Shared multi queen colonies work, but queen have to both be below the excluder and separated by a solid divider to be kept physically separate. Not a queen below and a queen on top.









That divider on the mating nuc had shrunk a bit and the excluder didn't have good contact for a positive seal. Rubber based high density gasket tape works well to fill in any gaps. The lighter colored tape in front is medium thickness, darker colored piece in back ground is the thinner size which I use the most. One side is sticky.

 

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Not to contradict Lauri (who has WAY more experience that I ever will), but I was able to raise and hatch 5 queen cells (made by "planned emergency queen cells) in a 5 frame nuc where my topbars were separated by 3 queen excluders. I was going to let the individual sections try and get their queen mated, but ended up needing the virgin queens elseware. (I have noticed when I try and run 2 colonies in a segmented topbar hive with screened bottom, I get an imbalance of workers who are pulled over by the stronger queen's pheromones.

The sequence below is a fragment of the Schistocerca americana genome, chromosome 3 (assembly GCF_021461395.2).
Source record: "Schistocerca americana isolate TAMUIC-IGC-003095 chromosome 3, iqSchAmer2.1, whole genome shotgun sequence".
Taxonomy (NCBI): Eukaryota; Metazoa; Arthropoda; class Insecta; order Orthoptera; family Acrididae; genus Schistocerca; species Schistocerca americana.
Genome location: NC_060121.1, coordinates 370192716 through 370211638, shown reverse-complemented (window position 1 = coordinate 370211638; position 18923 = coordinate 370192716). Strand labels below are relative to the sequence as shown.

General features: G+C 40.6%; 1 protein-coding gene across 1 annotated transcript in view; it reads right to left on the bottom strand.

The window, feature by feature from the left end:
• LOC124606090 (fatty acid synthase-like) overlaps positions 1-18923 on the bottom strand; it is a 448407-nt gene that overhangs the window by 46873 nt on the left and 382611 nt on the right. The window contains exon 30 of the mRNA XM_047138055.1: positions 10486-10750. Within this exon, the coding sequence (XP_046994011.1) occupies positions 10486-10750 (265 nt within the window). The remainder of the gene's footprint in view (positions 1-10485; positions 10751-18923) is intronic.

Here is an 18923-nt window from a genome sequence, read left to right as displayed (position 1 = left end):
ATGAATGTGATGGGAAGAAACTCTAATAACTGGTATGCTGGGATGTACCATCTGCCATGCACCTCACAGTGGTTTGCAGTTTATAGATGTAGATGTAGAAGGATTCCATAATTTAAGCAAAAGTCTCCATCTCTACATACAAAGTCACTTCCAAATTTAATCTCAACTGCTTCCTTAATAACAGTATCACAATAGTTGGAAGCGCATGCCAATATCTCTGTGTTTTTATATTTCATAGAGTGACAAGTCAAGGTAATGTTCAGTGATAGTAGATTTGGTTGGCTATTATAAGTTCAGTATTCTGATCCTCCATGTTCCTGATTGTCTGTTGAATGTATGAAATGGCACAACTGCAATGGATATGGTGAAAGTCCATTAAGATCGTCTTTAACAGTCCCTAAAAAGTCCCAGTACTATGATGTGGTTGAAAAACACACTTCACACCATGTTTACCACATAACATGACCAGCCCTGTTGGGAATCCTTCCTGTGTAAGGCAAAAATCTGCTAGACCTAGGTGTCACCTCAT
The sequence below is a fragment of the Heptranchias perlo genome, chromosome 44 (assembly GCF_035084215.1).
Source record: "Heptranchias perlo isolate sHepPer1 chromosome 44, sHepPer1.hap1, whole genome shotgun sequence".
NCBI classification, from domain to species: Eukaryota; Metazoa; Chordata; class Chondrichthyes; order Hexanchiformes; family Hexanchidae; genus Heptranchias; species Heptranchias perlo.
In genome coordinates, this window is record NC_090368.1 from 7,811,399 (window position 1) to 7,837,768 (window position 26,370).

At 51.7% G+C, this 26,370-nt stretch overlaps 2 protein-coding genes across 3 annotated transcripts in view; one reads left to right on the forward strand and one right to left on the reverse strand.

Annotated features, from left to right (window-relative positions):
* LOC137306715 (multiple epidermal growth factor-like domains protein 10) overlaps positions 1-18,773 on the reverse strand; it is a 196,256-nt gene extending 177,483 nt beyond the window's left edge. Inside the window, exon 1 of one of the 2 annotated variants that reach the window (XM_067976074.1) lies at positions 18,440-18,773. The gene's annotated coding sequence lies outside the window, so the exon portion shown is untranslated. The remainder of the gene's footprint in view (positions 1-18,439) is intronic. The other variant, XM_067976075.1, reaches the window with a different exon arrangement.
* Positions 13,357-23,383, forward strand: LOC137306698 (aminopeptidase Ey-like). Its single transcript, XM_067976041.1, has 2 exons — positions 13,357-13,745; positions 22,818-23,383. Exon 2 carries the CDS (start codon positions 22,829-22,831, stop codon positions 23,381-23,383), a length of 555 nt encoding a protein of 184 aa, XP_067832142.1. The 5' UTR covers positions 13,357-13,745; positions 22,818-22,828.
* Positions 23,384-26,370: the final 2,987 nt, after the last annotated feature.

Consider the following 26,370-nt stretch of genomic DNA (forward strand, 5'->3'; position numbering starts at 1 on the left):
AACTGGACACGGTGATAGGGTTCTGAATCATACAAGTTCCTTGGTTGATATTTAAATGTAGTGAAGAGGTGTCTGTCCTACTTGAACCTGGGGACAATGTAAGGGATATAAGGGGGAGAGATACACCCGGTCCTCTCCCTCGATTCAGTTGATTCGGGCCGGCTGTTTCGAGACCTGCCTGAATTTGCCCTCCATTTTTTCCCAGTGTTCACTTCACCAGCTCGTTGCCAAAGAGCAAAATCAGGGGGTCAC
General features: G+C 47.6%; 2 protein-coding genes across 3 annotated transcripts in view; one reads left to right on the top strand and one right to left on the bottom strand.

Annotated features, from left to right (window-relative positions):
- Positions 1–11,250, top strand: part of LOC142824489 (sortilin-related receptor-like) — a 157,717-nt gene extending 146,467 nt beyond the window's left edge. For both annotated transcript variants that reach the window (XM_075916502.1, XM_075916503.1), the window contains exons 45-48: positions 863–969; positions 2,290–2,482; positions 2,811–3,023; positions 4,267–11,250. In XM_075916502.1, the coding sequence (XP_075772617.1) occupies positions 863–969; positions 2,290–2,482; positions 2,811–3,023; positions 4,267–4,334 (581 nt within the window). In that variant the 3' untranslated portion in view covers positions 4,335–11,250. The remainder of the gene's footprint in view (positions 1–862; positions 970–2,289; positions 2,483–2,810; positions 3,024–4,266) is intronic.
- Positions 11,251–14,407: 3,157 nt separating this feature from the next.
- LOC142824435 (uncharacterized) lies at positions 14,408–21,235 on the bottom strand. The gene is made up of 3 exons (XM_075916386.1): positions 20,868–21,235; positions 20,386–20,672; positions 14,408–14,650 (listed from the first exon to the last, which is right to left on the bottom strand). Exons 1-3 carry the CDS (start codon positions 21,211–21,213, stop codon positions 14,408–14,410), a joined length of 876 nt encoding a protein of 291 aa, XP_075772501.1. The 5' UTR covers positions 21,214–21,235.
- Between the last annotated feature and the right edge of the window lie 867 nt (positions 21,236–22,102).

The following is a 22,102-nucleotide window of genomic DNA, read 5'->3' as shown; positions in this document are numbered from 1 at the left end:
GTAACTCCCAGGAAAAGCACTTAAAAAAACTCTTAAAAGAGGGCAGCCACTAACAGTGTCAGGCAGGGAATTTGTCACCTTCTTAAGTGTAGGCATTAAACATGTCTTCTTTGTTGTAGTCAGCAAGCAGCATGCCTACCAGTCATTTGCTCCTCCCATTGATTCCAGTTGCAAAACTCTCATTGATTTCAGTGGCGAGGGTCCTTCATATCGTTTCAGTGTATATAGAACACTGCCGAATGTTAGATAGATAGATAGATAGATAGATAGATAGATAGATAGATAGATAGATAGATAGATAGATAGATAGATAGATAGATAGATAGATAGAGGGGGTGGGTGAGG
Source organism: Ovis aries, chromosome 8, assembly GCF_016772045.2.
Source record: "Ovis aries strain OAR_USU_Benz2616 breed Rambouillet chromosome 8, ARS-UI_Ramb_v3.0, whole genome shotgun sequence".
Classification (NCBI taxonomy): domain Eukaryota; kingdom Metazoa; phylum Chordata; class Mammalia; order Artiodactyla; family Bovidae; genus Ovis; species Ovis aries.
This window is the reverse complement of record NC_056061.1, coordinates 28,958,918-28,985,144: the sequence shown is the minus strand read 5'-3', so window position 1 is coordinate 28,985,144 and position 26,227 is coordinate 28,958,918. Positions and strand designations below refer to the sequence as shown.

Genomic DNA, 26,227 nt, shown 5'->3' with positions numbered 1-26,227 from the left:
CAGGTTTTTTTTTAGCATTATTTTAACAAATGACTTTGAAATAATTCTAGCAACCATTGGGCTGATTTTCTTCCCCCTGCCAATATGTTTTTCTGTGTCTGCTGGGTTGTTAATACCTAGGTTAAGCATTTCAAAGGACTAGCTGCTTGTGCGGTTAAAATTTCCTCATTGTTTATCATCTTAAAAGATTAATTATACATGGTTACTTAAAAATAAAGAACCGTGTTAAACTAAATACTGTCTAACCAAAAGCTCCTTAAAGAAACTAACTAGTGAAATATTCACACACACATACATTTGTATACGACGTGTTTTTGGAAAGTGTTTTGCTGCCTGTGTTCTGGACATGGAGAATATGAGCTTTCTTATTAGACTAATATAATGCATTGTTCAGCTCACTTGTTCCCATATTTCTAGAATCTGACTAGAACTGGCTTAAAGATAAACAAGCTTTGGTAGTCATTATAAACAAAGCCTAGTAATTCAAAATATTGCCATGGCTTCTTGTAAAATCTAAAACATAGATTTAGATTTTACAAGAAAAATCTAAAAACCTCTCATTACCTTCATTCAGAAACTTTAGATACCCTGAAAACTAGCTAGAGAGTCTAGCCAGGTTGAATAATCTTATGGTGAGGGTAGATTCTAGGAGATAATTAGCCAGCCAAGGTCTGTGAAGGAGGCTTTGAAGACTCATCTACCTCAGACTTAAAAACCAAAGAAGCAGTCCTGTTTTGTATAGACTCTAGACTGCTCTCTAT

For my box, I pulled the queen from a strong hive that had lots of new comb in the brood nest that was laid up with eggs. After the emergency queen cells were made and capped, I moved 5 bars over to this nuc with the worker bees from that same hive and divided each topbar with a queen excluder. I had 4 entrances, one on each side, but ended up plugging up all but one due to robbing. As soon as the first day where they might have hatched came around, I went into the box with a queen clip and snatched out each one. Ended up finding 2 queens in one section. I guess I might have just gotten lucky on that one go around. But I plan to try it again this year.

Thanks Lauri for all the great photos and info that you post. It's very inspiring!